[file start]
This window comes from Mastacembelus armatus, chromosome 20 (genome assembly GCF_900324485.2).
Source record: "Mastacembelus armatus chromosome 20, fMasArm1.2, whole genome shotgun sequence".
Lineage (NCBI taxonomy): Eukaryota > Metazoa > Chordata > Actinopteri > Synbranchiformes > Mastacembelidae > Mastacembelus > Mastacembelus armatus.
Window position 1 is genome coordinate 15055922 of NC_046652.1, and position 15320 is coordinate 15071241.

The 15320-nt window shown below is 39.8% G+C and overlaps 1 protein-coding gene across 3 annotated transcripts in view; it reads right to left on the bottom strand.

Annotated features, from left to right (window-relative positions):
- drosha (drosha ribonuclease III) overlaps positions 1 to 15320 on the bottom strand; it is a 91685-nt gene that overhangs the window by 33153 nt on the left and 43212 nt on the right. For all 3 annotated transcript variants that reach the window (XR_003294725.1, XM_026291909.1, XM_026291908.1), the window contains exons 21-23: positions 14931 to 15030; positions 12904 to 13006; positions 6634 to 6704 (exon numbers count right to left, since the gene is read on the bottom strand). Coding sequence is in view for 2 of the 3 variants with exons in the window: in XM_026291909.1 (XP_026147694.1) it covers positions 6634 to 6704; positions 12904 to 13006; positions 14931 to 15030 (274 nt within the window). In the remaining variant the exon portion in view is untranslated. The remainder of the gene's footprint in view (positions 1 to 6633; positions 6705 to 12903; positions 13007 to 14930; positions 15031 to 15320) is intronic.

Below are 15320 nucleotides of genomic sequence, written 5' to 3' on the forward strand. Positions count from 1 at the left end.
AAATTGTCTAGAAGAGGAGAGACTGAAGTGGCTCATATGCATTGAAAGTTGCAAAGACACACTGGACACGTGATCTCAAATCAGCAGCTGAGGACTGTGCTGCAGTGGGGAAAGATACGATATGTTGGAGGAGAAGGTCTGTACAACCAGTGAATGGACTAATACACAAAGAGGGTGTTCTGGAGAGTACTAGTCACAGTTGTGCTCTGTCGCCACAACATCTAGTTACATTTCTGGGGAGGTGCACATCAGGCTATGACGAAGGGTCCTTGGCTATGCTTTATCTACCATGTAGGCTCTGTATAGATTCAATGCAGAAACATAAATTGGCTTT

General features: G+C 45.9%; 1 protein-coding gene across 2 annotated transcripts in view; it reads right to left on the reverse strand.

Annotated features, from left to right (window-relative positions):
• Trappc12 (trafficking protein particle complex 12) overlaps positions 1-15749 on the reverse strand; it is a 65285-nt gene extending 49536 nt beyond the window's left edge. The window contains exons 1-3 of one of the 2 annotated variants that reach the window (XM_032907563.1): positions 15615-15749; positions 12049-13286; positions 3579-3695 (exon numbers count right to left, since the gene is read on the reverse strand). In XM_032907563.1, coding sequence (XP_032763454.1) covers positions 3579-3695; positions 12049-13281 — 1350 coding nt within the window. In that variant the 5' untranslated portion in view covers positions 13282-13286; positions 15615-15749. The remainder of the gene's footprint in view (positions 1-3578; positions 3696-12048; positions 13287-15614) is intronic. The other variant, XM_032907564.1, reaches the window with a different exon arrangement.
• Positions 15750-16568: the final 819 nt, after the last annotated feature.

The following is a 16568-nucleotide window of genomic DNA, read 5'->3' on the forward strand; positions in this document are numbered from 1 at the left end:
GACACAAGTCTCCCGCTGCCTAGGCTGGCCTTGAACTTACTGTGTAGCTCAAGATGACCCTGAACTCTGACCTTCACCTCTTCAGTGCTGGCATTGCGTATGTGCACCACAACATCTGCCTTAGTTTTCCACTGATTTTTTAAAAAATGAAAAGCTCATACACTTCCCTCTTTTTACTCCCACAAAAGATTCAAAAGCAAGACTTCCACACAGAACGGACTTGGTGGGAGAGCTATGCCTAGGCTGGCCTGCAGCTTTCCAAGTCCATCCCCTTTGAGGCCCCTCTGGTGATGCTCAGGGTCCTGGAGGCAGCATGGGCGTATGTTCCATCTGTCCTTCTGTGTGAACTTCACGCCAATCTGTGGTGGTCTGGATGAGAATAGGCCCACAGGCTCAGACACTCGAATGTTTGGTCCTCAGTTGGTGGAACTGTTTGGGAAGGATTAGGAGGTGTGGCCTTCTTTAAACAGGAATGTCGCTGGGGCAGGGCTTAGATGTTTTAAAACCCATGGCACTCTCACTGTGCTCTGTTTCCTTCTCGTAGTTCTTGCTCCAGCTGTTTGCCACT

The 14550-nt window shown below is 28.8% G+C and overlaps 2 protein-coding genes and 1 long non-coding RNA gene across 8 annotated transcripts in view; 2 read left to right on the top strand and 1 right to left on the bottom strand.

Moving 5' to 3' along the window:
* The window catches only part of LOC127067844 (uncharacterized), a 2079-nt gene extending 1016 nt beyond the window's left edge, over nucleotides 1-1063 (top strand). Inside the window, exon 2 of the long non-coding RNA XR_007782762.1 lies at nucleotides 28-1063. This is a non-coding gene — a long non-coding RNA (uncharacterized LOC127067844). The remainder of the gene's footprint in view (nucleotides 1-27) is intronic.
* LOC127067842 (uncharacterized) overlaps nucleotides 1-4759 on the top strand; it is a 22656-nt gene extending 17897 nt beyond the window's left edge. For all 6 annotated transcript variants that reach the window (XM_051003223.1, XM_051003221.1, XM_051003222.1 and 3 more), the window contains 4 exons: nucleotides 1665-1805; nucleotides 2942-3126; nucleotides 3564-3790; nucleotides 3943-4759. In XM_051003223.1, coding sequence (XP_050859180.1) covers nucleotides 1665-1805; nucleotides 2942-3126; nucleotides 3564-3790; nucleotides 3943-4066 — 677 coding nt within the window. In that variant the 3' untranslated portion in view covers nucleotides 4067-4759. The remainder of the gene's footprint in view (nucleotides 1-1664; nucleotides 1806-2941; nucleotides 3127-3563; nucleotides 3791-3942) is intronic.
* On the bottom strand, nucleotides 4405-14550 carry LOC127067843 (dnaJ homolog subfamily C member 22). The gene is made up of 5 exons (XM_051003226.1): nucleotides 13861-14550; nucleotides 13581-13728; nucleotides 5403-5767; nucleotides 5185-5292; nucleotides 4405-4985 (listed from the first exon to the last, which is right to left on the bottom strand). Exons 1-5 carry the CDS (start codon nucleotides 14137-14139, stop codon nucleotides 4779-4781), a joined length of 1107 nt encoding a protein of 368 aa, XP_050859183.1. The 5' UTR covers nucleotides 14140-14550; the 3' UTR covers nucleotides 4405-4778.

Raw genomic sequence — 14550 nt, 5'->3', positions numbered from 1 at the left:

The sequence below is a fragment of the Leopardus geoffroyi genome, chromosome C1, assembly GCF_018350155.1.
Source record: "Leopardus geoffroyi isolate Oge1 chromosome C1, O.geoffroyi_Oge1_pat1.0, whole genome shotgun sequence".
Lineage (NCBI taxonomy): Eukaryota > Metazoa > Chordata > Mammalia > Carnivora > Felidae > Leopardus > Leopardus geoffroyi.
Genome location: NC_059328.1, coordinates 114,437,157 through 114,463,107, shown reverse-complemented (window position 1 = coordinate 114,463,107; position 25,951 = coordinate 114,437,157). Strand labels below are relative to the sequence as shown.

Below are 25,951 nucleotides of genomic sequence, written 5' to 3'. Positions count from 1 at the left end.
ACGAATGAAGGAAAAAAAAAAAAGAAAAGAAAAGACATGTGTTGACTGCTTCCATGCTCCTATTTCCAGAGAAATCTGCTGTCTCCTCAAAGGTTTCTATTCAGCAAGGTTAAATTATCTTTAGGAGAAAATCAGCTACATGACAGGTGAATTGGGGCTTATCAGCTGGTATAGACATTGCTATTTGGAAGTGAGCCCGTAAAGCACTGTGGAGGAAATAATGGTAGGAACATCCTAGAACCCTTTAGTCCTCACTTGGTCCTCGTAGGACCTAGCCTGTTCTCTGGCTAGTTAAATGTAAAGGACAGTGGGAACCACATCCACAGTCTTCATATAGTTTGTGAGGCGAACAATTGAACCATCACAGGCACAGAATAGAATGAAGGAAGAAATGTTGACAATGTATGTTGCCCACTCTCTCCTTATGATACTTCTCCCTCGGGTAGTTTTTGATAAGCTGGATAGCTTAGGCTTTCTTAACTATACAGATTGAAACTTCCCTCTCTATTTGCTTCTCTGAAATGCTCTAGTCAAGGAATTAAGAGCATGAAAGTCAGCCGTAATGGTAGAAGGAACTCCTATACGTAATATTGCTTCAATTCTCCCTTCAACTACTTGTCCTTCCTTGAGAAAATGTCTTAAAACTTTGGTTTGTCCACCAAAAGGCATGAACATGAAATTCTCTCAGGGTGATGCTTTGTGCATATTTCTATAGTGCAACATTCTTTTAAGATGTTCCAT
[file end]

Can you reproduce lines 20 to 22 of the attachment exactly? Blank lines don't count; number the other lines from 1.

* On the bottom strand, nucleotides 4405-14550 carry LOC127067843 (dnaJ homolog subfamily C member 22). The gene is made up of 5 exons (XM_051003226.1): nucleotides 13861-14550; nucleotides 13581-13728; nucleotides 5403-5767; nucleotides 5185-5292; nucleotides 4405-4985 (listed from the first exon to the last, which is right to left on the bottom strand). Exons 1-5 carry the CDS (start codon nucleotides 14137-14139, stop codon nucleotides 4779-4781), a joined length of 1107 nt encoding a protein of 368 aa, XP_050859183.1. The 5' UTR covers nucleotides 14140-14550; the 3' UTR covers nucleotides 4405-4778.

Raw genomic sequence — 14550 nt, 5'->3', positions numbered from 1 at the left:

The sequence below is a fragment of the Leopardus geoffroyi genome, chromosome C1, assembly GCF_018350155.1.